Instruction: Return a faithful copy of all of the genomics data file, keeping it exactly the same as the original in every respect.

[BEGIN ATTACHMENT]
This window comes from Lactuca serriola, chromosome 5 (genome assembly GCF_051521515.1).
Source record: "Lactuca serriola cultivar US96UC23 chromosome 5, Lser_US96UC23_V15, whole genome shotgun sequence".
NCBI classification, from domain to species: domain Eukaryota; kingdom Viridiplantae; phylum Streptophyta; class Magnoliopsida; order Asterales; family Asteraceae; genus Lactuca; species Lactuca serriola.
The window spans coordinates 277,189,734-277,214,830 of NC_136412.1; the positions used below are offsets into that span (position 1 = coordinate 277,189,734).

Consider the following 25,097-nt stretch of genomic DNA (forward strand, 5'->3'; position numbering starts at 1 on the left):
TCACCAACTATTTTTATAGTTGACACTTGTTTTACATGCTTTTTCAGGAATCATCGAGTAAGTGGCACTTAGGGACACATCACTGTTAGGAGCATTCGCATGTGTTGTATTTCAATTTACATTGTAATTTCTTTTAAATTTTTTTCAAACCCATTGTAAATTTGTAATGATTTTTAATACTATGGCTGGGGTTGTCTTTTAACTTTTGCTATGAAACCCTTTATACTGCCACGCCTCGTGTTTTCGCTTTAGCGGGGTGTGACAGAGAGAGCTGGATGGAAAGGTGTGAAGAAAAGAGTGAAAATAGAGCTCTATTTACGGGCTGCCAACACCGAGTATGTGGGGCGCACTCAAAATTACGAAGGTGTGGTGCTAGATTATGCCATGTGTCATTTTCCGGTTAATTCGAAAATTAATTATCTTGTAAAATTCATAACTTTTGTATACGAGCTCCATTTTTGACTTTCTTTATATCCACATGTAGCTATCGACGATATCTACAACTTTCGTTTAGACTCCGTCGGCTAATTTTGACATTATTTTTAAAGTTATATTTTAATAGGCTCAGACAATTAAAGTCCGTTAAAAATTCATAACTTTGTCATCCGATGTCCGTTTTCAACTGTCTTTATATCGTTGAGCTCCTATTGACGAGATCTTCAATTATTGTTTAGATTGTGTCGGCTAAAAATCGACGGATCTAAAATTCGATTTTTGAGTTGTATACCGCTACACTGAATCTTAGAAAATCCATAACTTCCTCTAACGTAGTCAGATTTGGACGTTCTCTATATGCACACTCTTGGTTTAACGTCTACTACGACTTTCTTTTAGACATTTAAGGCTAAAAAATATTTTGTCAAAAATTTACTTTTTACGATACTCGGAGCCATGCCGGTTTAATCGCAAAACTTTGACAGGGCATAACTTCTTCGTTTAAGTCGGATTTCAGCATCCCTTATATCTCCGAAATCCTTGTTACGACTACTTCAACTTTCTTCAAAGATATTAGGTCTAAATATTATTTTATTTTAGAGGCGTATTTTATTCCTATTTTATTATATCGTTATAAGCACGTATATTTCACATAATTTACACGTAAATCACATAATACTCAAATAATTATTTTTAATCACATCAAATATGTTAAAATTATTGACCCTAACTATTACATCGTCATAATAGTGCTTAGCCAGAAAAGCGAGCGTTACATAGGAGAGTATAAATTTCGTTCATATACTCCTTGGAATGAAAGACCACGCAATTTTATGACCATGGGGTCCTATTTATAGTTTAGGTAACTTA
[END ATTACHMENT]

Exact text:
This window comes from Lactuca serriola, chromosome 5 (genome assembly GCF_051521515.1).
Source record: "Lactuca serriola cultivar US96UC23 chromosome 5, Lser_US96UC23_V15, whole genome shotgun sequence".
NCBI classification, from domain to species: domain Eukaryota; kingdom Viridiplantae; phylum Streptophyta; class Magnoliopsida; order Asterales; family Asteraceae; genus Lactuca; species Lactuca serriola.
The window spans coordinates 277,189,734-277,214,830 of NC_136412.1; the positions used below are offsets into that span (position 1 = coordinate 277,189,734).

Consider the following 25,097-nt stretch of genomic DNA (forward strand, 5'->3'; position numbering starts at 1 on the left):
TCACCAACTATTTTTATAGTTGACACTTGTTTTACATGCTTTTTCAGGAATCATCGAGTAAGTGGCACTTAGGGACACATCACTGTTAGGAGCATTCGCATGTGTTGTATTTCAATTTACATTGTAATTTCTTTTAAATTTTTTTCAAACCCATTGTAAATTTGTAATGATTTTTAATACTATGGCTGGGGTTGTCTTTTAACTTTTGCTATGAAACCCTTTATACTGCCACGCCTCGTGTTTTCGCTTTAGCGGGGTGTGACAGAGAGAGCTGGATGGAAAGGTGTGAAGAAAAGAGTGAAAATAGAGCTCTATTTACGGGCTGCCAACACCGAGTATGTGGGGCGCACTCAAAATTACGAAGGTGTGGTGCTAGATTATGCCATGTGTCATTTTCCGGTTAATTCGAAAATTAATTATCTTGTAAAATTCATAACTTTTGTATACGAGCTCCATTTTTGACTTTCTTTATATCCACATGTAGCTATCGACGATATCTACAACTTTCGTTTAGACTCCGTCGGCTAATTTTGACATTATTTTTAAAGTTATATTTTAATAGGCTCAGACAATTAAAGTCCGTTAAAAATTCATAACTTTGTCATCCGATGTCCGTTTTCAACTGTCTTTATATCGTTGAGCTCCTATTGACGAGATCTTCAATTATTGTTTAGATTGTGTCGGCTAAAAATCGACGGATCTAAAATTCGATTTTTGAGTTGTATACCGCTACACTGAATCTTAGAAAATCCATAACTTCCTCTAACGTAGTCAGATTTGGACGTTCTCTATATGCACACTCTTGGTTTAACGTCTACTACGACTTTCTTTTAGACATTTAAGGCTAAAAAATATTTTGTCAAAAATTTACTTTTTACGATACTCGGAGCCATGCCGGTTTAATCGCAAAACTTTGACAGGGCATAACTTCTTCGTTTAAGTCGGATTTCAGCATCCCTTATATCTCCGAAATCCTTGTTACGACTACTTCAACTTTCTTCAAAGATATTAGGTCTAAATATTATTTTATTTTAGAGGCGTATTTTATTCCTATTTTATTATATCGTTATAAGCACGTATATTTCACATAATTTACACGTAAATCACATAATACTCAAATAATTATTTTTAATCACATCAAATATGTTAAAATTATTGACCCTAACTATTACATCGTCATAATAGTGCTTAGCCAGAAAAGCGAGCGTTACATAGGAGAGTATAAATTTCGTTCATATACTCCTTGGAATGAAAGACCACGCAATTTTATGACCATGGGGTCCTATTTATAGTTTAGGTAACTTA